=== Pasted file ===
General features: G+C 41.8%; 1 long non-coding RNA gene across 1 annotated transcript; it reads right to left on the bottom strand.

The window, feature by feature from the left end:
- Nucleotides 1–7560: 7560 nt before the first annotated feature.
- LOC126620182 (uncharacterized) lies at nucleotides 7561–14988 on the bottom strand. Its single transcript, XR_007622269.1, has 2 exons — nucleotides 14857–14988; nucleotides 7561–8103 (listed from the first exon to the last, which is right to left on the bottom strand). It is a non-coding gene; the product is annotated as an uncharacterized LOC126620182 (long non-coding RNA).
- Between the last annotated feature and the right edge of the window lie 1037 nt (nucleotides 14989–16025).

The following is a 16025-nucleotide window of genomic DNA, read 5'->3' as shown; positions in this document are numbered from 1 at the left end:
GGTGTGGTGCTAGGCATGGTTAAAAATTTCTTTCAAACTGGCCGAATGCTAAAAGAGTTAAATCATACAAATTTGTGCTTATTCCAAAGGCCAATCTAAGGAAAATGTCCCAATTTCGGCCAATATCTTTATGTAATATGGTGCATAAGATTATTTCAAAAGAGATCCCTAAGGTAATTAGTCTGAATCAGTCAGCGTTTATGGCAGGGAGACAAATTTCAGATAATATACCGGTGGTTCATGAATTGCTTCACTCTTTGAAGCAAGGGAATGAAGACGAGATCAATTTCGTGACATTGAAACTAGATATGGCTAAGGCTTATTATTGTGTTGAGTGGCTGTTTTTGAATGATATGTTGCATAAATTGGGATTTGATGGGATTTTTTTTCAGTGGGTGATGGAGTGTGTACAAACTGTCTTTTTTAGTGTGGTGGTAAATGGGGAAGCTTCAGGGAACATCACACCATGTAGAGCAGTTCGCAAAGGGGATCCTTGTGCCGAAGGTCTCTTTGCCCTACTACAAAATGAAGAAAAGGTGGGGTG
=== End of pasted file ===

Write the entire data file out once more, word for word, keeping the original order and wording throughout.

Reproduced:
General features: G+C 41.8%; 1 long non-coding RNA gene across 1 annotated transcript; it reads right to left on the bottom strand.

The window, feature by feature from the left end:
- Nucleotides 1–7560: 7560 nt before the first annotated feature.
- LOC126620182 (uncharacterized) lies at nucleotides 7561–14988 on the bottom strand. Its single transcript, XR_007622269.1, has 2 exons — nucleotides 14857–14988; nucleotides 7561–8103 (listed from the first exon to the last, which is right to left on the bottom strand). It is a non-coding gene; the product is annotated as an uncharacterized LOC126620182 (long non-coding RNA).
- Between the last annotated feature and the right edge of the window lie 1037 nt (nucleotides 14989–16025).

The following is a 16025-nucleotide window of genomic DNA, read 5'->3' as shown; positions in this document are numbered from 1 at the left end:
GGTGTGGTGCTAGGCATGGTTAAAAATTTCTTTCAAACTGGCCGAATGCTAAAAGAGTTAAATCATACAAATTTGTGCTTATTCCAAAGGCCAATCTAAGGAAAATGTCCCAATTTCGGCCAATATCTTTATGTAATATGGTGCATAAGATTATTTCAAAAGAGATCCCTAAGGTAATTAGTCTGAATCAGTCAGCGTTTATGGCAGGGAGACAAATTTCAGATAATATACCGGTGGTTCATGAATTGCTTCACTCTTTGAAGCAAGGGAATGAAGACGAGATCAATTTCGTGACATTGAAACTAGATATGGCTAAGGCTTATTATTGTGTTGAGTGGCTGTTTTTGAATGATATGTTGCATAAATTGGGATTTGATGGGATTTTTTTTCAGTGGGTGATGGAGTGTGTACAAACTGTCTTTTTTAGTGTGGTGGTAAATGGGGAAGCTTCAGGGAACATCACACCATGTAGAGCAGTTCGCAAAGGGGATCCTTGTGCCGAAGGTCTCTTTGCCCTACTACAAAATGAAGAAAAGGTGGGGTG